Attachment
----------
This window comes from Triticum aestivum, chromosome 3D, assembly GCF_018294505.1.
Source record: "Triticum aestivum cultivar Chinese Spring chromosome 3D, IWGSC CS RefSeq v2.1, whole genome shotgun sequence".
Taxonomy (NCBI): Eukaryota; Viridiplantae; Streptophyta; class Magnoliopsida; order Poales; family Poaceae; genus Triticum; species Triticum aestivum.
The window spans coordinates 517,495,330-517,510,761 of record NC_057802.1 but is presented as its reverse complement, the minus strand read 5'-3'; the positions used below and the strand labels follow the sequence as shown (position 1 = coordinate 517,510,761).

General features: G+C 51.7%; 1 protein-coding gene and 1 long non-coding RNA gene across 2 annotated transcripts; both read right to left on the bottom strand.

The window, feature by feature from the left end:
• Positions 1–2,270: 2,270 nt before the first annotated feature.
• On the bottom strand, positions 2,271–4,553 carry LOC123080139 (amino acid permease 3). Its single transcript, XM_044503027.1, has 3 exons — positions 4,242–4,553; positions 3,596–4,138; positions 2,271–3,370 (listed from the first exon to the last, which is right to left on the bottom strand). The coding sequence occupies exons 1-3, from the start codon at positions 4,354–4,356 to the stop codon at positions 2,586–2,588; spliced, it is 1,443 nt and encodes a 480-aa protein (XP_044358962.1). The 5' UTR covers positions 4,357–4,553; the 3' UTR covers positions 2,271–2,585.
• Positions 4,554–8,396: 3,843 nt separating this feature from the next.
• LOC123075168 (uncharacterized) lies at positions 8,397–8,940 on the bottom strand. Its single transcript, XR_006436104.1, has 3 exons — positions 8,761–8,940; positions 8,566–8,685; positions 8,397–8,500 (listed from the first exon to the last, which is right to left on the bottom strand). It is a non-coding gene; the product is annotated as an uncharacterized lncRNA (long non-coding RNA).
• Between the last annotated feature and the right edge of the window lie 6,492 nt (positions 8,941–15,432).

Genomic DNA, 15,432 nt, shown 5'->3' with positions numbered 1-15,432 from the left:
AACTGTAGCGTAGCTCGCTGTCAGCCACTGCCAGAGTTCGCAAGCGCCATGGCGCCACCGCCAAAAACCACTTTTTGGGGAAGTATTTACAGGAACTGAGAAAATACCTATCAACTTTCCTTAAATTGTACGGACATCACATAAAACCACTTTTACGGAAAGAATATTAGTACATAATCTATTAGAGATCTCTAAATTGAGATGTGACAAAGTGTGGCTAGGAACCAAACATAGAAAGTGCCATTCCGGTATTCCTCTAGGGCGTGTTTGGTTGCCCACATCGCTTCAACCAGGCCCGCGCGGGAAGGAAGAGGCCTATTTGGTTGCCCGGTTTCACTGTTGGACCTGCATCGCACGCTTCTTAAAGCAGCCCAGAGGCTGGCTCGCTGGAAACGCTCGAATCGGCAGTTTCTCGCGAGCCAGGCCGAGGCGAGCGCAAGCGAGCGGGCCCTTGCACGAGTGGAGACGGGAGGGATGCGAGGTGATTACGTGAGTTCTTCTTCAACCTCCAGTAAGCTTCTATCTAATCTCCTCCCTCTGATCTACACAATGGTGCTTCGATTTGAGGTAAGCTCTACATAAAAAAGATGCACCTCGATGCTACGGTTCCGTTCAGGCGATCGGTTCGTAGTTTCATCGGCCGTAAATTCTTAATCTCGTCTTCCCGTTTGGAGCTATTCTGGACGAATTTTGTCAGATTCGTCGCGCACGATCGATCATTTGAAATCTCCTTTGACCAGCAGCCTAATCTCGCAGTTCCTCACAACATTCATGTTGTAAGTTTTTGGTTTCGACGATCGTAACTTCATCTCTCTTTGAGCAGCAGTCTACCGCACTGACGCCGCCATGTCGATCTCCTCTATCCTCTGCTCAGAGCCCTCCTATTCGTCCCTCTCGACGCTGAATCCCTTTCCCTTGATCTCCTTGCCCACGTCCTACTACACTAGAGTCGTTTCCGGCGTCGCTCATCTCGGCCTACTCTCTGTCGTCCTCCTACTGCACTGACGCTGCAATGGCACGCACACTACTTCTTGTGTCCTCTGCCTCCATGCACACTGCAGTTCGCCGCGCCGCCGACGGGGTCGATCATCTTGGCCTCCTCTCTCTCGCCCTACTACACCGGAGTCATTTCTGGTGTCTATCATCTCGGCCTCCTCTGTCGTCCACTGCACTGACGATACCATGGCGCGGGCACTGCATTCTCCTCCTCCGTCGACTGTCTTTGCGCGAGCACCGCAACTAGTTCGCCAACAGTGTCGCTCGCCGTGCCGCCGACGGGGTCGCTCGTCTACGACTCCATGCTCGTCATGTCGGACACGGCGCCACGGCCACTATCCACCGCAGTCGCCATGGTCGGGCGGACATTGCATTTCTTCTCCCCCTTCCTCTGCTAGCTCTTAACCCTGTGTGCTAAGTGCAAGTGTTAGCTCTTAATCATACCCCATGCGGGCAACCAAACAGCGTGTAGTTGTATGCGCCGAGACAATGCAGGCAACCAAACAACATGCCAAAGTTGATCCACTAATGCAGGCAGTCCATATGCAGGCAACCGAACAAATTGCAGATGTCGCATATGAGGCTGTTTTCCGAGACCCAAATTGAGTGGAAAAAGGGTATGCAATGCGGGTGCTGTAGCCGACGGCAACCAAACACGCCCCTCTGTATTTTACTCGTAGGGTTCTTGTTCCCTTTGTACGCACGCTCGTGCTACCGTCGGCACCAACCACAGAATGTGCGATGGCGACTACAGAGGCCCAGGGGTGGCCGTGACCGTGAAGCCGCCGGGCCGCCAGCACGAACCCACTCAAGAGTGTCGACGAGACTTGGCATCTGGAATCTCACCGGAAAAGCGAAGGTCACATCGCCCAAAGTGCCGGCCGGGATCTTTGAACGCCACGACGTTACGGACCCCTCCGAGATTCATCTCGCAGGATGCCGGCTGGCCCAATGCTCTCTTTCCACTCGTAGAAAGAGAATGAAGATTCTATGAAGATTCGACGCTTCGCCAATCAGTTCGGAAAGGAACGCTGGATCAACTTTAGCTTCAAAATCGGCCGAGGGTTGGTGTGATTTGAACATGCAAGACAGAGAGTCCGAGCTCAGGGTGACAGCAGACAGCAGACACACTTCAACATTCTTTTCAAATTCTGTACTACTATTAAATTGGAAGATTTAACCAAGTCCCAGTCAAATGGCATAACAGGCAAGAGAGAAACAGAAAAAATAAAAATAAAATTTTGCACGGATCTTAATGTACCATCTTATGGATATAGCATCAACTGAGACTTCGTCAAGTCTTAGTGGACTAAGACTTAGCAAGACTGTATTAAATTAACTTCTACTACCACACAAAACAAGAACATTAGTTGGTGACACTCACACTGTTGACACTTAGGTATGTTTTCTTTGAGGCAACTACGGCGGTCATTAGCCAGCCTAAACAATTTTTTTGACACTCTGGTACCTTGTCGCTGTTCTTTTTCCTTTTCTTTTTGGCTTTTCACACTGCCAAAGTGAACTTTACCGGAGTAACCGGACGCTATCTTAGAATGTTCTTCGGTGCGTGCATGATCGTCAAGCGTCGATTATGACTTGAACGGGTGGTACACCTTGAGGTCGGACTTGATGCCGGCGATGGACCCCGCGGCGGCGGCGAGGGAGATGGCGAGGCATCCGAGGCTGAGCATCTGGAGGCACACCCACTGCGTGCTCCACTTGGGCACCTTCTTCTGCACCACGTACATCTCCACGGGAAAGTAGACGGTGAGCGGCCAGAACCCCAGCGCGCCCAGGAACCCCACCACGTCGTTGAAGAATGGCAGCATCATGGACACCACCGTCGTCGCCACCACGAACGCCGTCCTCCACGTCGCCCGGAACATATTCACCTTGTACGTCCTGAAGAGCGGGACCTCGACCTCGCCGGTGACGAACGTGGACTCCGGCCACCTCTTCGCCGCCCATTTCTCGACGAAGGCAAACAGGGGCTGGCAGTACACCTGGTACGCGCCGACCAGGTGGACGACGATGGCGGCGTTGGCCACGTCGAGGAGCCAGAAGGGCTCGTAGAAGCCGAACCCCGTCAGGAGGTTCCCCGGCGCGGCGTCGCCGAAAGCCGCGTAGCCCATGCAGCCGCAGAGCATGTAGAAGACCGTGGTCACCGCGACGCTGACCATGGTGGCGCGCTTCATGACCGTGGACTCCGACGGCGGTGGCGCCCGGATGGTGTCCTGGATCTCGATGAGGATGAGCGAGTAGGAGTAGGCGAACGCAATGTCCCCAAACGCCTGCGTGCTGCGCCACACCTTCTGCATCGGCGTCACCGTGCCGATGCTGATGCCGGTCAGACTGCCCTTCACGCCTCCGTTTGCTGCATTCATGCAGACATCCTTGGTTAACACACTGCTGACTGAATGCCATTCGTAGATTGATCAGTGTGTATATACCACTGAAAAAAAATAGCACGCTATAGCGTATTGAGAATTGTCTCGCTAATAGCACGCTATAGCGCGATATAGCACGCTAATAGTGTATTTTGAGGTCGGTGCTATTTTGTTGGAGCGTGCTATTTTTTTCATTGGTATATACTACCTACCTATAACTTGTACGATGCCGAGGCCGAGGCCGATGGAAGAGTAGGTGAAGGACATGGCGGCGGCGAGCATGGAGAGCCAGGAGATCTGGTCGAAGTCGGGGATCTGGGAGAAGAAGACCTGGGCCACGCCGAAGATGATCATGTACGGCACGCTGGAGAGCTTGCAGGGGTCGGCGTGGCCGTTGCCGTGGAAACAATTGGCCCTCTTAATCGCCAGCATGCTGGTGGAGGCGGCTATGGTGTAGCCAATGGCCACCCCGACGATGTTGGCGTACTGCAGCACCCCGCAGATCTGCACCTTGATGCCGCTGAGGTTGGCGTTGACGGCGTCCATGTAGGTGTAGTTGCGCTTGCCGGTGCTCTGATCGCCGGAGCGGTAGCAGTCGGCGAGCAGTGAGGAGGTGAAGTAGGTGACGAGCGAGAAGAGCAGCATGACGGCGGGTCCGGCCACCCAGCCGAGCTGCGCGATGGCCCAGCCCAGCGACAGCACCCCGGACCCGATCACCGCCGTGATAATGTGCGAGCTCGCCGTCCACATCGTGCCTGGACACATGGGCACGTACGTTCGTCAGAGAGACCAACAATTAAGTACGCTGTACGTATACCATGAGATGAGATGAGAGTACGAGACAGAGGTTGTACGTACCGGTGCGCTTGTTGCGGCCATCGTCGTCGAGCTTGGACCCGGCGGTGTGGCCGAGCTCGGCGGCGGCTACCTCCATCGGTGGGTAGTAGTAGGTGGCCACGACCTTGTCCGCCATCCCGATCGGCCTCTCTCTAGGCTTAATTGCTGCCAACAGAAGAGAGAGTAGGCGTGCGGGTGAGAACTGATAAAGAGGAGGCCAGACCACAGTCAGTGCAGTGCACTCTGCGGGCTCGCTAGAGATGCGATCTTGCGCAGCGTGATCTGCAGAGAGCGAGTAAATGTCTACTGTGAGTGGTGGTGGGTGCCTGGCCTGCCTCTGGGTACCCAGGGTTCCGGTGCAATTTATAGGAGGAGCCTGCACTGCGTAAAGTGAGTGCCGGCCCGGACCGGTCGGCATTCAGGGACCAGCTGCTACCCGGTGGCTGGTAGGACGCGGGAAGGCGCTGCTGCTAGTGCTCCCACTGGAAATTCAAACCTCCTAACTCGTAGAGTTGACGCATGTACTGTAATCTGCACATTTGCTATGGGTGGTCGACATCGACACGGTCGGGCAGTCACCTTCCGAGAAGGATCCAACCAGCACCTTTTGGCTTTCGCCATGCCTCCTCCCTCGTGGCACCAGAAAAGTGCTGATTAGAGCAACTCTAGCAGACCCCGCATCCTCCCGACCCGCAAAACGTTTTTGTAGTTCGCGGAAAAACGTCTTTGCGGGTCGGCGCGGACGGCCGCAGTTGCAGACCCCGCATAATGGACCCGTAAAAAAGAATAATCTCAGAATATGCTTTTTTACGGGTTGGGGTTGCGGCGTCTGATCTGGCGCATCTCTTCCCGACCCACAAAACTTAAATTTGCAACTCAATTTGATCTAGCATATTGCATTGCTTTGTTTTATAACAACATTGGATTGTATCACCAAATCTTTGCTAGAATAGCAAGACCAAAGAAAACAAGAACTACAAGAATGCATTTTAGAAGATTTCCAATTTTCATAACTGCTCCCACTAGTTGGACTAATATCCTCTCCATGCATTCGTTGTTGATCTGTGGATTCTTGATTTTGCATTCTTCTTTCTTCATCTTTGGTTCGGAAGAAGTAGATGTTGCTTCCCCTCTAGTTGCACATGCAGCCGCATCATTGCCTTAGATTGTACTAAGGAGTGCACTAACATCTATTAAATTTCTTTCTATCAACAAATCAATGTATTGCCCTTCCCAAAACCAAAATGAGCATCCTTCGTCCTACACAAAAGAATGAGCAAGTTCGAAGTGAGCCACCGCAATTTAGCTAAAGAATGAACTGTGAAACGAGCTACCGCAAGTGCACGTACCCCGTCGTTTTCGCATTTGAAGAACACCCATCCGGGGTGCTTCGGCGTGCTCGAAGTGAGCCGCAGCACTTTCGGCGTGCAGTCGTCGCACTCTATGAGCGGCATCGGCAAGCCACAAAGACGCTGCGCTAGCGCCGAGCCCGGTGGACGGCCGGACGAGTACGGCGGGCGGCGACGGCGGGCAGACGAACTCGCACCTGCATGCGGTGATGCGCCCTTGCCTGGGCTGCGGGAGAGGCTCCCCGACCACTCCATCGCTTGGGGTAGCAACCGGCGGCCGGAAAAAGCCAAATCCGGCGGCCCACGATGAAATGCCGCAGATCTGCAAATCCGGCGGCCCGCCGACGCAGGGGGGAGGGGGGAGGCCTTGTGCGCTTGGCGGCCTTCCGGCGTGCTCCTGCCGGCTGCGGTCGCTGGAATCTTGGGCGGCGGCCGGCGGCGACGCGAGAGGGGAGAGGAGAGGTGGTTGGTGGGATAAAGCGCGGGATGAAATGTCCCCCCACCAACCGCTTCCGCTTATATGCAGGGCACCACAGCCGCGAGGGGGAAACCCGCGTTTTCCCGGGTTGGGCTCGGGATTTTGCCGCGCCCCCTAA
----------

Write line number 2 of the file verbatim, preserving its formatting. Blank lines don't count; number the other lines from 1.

Source record: "Triticum aestivum cultivar Chinese Spring chromosome 3D, IWGSC CS RefSeq v2.1, whole genome shotgun sequence".